CRH: A I don’t read what’s called genre fiction. I don’t usually enjoy fantasies, mysteries, romances, or thrillers. I’m not looking down on them, or insulting those who read them—everybody should read what they like. What I like are character-driven books that shine a light on what it means to be human, and give me a sense of hope without reminding me of a Hallmark card. I also like fiction that pulls no punches. I do like YA, but YA contemp, not paranormal or dystopian. When I look at the world, it looks bad enough right now. (Yeah, yeah, I know—it doesn’t sound like a statement from the woman who wrote the book on optimism.) I like books that have some literary meat on their bones, but any author who uses the phrase “literary high art” will send me screaming into the night. I believe in keeping it real.
Also, I read so many books as “homework,” because I should know about them, or because the author has asked me to, that the pile of books I find personally interesting keeps getting pushed farther into the background. But there are worse problems in life than “Too many books, too little time,” so I’m not complaining.
LK: What are your thoughts on ebooks? (i.e. love them, hate them, wave of the future)
CRH: A I’ll start by saying there’s no doubt that they are the wave of the future. Anyone who questions that premise is in some major denial (in my opinion).
Beyond that, I’m curious as to why they scare some people so. No one has ever died from an ebook. That I know of. The people who are scared of them make up crazy reasons why they’re bad, but they’re not bad, and the reasons are crazy. For example, the idea that they will kill print books… remember when we used horses for transportation? Then somebody invented the car. But horses still exist. If you want to ride one, or buy one, you can. Plus, ebooks are a first cousin of POD books, and POD books are paper. Everybody gets what they want, and is happy. I guess people just don’t like change.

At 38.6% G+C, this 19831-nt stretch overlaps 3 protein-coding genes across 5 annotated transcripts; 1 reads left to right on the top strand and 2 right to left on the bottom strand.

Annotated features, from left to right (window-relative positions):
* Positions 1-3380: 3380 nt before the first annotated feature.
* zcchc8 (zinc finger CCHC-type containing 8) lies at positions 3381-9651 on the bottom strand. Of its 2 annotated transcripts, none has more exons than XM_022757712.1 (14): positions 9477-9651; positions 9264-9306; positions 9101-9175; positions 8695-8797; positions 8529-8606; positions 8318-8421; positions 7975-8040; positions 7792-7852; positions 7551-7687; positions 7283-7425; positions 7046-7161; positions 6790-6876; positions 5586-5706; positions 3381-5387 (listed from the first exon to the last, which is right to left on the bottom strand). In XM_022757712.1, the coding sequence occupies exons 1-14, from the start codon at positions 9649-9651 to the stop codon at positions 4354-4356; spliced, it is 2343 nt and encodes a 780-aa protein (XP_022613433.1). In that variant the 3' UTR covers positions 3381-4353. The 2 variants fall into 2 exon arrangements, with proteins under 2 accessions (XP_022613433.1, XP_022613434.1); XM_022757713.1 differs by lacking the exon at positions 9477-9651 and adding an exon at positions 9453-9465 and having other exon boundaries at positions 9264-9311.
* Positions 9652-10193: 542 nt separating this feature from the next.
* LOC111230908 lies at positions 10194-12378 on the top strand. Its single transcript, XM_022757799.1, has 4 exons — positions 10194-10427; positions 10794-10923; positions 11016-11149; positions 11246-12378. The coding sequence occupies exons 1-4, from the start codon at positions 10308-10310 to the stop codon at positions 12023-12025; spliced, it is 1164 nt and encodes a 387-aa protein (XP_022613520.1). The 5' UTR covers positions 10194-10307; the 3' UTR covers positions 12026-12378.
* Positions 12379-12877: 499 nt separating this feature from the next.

Personally, I am hugely grateful to ebooks, because about 95% of my readership is among Kindle owners. My career was in a huge slump when an indie ebook revived it, so I have no complaints. And I don’t worry too much about the complaints I hear, because people get used to stuff. They say they never will, but then they do. See the above answer on where I get my inspiration.
LK: Anything else you would like to add?
CRH: When the indie revolution hit, snooty authors who were doing great in traditional publishing warned about the “tsunami of crap.” I was never worried. And nobody drowned. I welcomed the indie revolution because I’d rather see 100 crappy books uploaded than have one really talented author locked out of the system. Indie is hard, but then again, so is what it potentially replaces. The conundrum is always how to get your book noticed, so it can be purchased, and that’s hard no matter what the publishing model. But indie makes it possible, and puts it within reach for everyone. And I feel that should be celebrated. I’m wondering if you’re familiar with the Kristen Lamb quote “Great, thanks to that Gutenberg jerk, everyone can be published.” I think that just about says it all.